Motorcycles used to be cool. They still are, but their popularity comes and goes over time. Back in the ’90s, motorcycles were cool again and people were tripping over themselves to get a bike. Harley Davidson was especially popular during this period, and people often had to put down a deposit and get on a waiting list just to buy a new Harley. The Motor Company couldn’t, or wouldn’t, put out enough motorcycles to satisfy the demand. Surprisingly, as prices rose, the list of prospective buyers increased.
You no longer had to own a motorcycle to be one of the cool kids, you just had to be on the waiting list.
Guys at work would talk all day about their pickup date. They were excited and couldn’t wait until the day they got their bike and were fully in the cool club. The only problem when the big day came to pick up the bike was many of these guys had hardly ridden before. Some trailered it home or got a friend to ride it. Others would pick it up themselves and have an unsteady ride home. Nothing shatters the illusion of a cool biker quite like watching a middle-aged new rider wobbling around the dealer’s parking lot with the confidence of a 4-year-old kid who just took the training wheels off their bicycle.
But hey, we all had to start somewhere. Unlike most riders who started off as kids with a mini-bike or a dirt bike, potential riders were inspired by watching Orange County Choppers or whatever biker build-off series was popular on TV at the time. Instead of getting a smaller, used motorcycle to learn to ride, new riders where now jumping straight onto big cruisers or sport bikes. It wasn’t just riders jumping on the bandwagon. New custom motorcycle companies were springing up all over the place. Big Dog, California Motorcycle Company, Boss Hoss, Orange County Choppers, and West Coast Choppers were just a few of the new companies that sprang up to take advantage of the renewed interest in motorcycles.
So, what happened? Why is there less interest in motorcycles today than in the past?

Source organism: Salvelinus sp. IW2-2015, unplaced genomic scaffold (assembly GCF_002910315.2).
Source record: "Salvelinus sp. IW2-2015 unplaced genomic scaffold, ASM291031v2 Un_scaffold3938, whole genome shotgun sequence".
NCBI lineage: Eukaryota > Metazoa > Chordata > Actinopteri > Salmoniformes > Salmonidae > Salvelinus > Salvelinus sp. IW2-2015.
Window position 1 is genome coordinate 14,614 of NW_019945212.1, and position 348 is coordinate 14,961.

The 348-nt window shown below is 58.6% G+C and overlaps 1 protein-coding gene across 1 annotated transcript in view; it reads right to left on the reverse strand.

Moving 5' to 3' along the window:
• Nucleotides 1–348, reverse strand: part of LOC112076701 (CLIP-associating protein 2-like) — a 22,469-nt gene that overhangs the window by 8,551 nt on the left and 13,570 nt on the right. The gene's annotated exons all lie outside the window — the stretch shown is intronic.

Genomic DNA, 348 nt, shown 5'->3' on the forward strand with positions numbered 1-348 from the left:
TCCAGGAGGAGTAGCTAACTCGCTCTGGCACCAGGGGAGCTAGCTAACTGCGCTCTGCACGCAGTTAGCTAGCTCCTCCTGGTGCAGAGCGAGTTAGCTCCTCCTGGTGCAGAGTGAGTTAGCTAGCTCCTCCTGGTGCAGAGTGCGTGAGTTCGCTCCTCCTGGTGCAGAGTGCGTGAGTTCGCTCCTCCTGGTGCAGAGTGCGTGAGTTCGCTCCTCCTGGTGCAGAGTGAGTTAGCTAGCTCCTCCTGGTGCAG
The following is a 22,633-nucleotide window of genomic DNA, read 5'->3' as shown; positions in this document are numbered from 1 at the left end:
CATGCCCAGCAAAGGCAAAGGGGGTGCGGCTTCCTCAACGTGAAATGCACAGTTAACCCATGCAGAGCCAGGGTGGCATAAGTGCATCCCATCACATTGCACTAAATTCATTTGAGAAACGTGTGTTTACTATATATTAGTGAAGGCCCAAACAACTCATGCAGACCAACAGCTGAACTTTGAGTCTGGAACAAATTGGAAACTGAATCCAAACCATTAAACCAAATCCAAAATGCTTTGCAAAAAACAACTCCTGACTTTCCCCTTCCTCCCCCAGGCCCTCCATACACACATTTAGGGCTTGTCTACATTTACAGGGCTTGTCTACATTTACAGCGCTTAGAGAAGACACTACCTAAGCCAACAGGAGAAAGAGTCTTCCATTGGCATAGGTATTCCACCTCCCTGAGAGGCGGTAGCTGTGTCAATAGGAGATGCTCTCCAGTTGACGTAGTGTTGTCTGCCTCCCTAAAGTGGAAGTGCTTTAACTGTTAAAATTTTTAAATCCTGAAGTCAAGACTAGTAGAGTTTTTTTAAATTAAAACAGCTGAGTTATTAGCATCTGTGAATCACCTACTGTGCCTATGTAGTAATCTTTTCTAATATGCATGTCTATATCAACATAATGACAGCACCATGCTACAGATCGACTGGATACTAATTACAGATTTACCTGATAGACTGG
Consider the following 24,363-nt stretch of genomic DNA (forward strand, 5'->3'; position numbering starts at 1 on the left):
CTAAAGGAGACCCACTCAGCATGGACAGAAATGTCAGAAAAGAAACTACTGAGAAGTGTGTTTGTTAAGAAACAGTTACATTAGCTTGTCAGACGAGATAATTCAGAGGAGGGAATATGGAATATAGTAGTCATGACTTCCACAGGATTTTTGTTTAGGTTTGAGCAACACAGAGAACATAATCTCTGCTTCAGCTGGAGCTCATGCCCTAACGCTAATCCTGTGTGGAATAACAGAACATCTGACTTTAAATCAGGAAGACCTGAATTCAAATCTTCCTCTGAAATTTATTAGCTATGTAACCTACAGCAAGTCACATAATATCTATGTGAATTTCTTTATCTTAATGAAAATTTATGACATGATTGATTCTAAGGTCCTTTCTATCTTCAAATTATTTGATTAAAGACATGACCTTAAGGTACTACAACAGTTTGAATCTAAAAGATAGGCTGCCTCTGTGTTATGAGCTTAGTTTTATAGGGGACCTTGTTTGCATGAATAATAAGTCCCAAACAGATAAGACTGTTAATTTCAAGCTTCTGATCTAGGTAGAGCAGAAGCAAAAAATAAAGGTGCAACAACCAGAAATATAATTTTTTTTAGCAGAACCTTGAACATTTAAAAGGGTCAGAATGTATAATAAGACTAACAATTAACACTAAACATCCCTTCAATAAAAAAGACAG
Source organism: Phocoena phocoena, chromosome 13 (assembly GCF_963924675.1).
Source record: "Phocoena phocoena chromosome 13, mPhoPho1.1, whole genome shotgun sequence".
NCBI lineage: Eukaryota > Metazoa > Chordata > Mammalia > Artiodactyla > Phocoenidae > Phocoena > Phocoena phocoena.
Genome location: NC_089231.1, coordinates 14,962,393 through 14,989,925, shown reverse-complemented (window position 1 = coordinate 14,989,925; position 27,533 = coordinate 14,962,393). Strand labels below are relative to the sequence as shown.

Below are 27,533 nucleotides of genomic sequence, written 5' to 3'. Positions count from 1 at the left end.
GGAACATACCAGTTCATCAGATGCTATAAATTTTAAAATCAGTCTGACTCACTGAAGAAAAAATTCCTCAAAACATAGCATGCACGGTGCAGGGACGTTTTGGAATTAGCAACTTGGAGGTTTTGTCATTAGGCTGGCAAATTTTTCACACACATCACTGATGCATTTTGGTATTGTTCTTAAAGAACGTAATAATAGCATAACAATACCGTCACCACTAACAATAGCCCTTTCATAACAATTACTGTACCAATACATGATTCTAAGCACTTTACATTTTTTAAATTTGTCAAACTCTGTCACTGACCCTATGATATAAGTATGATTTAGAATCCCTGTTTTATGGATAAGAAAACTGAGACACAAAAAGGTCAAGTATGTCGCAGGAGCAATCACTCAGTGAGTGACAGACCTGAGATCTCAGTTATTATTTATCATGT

Many will point to the “aging out” of riders. Older riders are abandoning their longtime hobby because of declining physical abilities. Younger generations don’t have the same interest in motorcycles as their parents and grandparents. They have many more things to occupy their time, and motorcycles take a back seat to other forms of entertainment. It’s also a matter of cost. Bikes, even used ones, are expensive. They are generally cheaper than cars, but most of us can’t have a bike as our only means of transportation. It’s a secondary vehicle that can only be ridden part time, unless you’re one of the lucky folks who live where the weather is conducive to year-round riding.
But don’t get the wrong idea. Just because motorcycles aren’t as popular as they were in the past, they are still cool. Fads come and go, and sometimes come around again. New riders are still joining the ranks. They may have a different idea about what’s cool, not dress up like pirates, and may not be willing to put down money to be on a waiting list to buy a bike, but interest in bikes is still there. It may not be what it once was, but riding is still cool. Remember, being cool isn’t about doing what everyone else is doing, it’s about doing your own thing and not caring what others do or think. If you’re trying to be cool, you’re not!